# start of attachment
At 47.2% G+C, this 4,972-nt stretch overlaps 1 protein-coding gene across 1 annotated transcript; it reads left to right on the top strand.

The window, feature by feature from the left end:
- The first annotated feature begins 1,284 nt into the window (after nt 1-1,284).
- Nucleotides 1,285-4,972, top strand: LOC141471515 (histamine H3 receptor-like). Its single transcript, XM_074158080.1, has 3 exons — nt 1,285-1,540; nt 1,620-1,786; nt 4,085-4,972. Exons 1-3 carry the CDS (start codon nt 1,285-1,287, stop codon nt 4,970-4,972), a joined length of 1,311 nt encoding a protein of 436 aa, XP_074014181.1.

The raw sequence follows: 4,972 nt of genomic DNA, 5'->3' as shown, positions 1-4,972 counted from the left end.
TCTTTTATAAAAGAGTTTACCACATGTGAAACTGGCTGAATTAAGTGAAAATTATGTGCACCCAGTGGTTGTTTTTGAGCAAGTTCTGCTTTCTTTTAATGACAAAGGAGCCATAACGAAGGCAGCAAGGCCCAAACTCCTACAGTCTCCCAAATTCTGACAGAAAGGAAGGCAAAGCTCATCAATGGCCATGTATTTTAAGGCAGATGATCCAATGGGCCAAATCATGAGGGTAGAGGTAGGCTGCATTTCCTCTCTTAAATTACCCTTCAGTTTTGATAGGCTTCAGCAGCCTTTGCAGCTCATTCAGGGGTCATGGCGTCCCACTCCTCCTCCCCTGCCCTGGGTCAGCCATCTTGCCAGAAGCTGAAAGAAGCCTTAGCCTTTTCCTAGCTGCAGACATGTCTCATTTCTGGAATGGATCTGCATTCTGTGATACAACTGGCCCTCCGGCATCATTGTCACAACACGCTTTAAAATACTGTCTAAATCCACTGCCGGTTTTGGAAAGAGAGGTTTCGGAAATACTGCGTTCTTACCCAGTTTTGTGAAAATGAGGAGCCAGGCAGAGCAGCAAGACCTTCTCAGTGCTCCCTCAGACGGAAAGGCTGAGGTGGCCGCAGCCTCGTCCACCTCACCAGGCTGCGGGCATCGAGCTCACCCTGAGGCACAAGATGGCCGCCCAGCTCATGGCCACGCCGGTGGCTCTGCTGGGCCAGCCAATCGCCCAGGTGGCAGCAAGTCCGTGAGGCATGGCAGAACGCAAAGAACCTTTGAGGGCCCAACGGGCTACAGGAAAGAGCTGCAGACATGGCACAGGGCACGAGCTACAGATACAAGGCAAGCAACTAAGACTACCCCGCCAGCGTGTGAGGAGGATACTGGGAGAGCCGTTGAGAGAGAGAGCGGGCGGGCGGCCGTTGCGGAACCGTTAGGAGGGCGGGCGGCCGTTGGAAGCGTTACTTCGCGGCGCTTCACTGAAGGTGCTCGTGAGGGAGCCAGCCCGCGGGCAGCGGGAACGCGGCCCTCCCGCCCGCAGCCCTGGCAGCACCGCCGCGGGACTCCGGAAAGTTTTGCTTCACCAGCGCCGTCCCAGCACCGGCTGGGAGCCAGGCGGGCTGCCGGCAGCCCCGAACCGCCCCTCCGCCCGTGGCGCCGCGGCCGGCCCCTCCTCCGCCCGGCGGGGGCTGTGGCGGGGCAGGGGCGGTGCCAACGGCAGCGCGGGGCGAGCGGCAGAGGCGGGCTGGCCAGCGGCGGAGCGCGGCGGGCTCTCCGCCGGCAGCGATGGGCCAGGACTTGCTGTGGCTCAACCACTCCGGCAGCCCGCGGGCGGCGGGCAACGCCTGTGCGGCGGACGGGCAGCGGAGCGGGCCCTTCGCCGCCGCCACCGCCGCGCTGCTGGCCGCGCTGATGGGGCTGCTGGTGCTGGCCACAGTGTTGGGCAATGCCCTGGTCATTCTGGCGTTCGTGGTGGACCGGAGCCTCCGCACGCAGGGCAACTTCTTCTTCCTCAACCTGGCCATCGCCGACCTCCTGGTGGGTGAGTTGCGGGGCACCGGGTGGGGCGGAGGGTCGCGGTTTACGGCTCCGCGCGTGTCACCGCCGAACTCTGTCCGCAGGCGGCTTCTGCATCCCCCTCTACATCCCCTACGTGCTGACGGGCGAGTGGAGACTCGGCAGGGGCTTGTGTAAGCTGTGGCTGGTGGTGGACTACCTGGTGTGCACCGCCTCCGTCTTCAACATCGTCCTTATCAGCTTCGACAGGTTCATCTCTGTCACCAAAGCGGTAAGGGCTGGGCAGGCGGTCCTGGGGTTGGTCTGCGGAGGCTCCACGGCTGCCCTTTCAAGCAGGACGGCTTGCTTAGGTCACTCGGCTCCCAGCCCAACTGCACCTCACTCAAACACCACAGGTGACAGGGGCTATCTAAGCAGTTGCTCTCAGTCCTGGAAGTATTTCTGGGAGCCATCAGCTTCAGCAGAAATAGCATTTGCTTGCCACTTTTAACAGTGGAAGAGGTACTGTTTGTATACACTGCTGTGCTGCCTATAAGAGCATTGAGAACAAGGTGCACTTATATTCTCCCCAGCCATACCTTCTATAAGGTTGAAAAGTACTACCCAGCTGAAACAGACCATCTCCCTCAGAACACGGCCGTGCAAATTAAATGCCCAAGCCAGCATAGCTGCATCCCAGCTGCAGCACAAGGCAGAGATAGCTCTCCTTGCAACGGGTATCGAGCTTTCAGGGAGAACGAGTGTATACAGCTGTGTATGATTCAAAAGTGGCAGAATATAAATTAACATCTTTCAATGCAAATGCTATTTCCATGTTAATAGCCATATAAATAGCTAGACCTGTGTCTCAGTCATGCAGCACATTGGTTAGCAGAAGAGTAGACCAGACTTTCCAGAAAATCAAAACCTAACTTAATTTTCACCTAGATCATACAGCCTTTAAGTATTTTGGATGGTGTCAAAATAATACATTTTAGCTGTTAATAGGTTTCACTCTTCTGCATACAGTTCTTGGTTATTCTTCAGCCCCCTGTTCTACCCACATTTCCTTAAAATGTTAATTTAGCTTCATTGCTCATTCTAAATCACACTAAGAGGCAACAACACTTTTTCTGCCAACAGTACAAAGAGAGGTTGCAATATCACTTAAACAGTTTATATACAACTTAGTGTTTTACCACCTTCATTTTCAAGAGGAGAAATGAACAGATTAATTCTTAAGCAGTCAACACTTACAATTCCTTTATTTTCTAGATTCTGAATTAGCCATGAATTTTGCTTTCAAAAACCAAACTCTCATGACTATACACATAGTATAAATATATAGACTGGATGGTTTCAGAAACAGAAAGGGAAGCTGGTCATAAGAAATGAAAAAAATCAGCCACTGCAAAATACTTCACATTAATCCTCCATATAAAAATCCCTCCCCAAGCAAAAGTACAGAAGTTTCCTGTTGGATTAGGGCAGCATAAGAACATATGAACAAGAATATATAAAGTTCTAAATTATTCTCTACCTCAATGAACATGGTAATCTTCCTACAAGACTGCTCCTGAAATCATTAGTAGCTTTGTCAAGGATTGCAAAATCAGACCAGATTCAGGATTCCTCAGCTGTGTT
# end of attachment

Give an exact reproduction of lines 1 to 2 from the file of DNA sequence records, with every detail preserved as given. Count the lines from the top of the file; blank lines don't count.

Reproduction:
At 47.2% G+C, this 4,972-nt stretch overlaps 1 protein-coding gene across 1 annotated transcript; it reads left to right on the top strand.

The window, feature by feature from the left end: